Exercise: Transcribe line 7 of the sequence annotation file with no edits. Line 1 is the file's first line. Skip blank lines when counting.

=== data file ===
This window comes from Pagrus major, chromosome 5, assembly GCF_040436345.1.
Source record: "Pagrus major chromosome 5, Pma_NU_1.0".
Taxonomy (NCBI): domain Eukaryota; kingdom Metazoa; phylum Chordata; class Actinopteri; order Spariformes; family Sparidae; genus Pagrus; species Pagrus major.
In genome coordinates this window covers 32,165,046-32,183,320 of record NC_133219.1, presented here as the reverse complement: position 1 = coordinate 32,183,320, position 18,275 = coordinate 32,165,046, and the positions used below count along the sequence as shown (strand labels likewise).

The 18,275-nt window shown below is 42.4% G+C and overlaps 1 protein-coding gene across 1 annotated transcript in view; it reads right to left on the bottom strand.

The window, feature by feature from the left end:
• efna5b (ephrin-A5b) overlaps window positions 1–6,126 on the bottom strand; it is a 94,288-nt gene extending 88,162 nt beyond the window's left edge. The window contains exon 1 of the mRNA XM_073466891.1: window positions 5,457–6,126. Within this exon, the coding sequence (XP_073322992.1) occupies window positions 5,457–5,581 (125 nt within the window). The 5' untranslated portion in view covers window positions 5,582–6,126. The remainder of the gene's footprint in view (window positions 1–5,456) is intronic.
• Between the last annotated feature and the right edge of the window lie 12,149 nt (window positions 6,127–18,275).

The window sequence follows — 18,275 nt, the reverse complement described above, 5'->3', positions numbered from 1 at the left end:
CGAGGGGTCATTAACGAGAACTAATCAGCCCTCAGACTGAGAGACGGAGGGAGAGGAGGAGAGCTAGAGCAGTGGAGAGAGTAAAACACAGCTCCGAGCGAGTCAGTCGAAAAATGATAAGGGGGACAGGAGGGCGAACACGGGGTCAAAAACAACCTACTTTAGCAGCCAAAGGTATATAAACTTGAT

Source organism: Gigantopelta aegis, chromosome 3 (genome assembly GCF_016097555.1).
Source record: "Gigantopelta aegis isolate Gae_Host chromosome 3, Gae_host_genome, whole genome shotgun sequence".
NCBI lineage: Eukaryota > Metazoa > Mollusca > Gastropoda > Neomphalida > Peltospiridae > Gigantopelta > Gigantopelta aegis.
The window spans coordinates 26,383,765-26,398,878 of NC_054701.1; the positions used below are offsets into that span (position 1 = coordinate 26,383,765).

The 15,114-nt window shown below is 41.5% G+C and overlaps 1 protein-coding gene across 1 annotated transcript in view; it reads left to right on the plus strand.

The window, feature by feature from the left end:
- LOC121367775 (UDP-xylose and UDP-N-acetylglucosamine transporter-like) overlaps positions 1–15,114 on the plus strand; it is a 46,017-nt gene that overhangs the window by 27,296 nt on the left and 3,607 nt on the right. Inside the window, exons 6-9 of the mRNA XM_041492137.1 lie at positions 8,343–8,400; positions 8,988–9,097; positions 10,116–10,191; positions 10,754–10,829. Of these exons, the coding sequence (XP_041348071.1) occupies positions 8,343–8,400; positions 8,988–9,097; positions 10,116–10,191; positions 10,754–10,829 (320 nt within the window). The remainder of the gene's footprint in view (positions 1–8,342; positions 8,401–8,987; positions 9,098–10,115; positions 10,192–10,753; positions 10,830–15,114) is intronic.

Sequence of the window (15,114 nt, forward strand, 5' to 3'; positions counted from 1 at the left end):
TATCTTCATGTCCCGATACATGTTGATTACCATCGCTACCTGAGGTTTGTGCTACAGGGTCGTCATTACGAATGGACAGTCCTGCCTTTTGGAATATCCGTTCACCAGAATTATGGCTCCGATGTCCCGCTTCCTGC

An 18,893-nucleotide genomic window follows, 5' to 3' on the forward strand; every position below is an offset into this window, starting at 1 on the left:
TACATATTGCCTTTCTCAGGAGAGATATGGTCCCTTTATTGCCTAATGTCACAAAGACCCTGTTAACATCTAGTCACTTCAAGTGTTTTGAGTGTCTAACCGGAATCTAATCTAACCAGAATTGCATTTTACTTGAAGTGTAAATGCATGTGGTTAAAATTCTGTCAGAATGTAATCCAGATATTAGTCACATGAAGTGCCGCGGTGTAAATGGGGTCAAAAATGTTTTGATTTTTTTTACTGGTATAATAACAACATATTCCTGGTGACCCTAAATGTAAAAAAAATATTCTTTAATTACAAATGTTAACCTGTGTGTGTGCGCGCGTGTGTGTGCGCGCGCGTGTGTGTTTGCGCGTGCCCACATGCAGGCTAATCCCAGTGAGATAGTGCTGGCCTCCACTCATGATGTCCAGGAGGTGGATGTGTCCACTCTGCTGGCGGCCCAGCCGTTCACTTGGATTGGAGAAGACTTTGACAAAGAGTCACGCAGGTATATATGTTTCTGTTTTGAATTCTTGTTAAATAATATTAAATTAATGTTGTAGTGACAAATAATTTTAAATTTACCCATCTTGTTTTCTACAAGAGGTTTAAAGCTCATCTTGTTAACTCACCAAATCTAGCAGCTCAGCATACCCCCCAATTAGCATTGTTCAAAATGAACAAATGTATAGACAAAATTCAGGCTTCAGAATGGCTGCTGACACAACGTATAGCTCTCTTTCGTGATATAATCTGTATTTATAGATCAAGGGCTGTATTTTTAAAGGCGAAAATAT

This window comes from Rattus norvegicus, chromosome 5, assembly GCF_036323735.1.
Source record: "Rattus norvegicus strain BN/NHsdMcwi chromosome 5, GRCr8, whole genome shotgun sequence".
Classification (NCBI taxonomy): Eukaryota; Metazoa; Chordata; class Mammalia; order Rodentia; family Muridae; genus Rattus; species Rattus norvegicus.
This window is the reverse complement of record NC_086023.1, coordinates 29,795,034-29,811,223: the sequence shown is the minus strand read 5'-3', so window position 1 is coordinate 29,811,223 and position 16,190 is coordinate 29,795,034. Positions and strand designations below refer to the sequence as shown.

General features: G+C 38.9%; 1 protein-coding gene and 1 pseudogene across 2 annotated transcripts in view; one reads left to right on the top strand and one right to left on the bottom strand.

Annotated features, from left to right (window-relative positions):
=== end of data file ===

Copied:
• efna5b (ephrin-A5b) overlaps window positions 1–6,126 on the bottom strand; it is a 94,288-nt gene extending 88,162 nt beyond the window's left edge. The window contains exon 1 of the mRNA XM_073466891.1: window positions 5,457–6,126. Within this exon, the coding sequence (XP_073322992.1) occupies window positions 5,457–5,581 (125 nt within the window). The 5' untranslated portion in view covers window positions 5,582–6,126. The remainder of the gene's footprint in view (window positions 1–5,456) is intronic.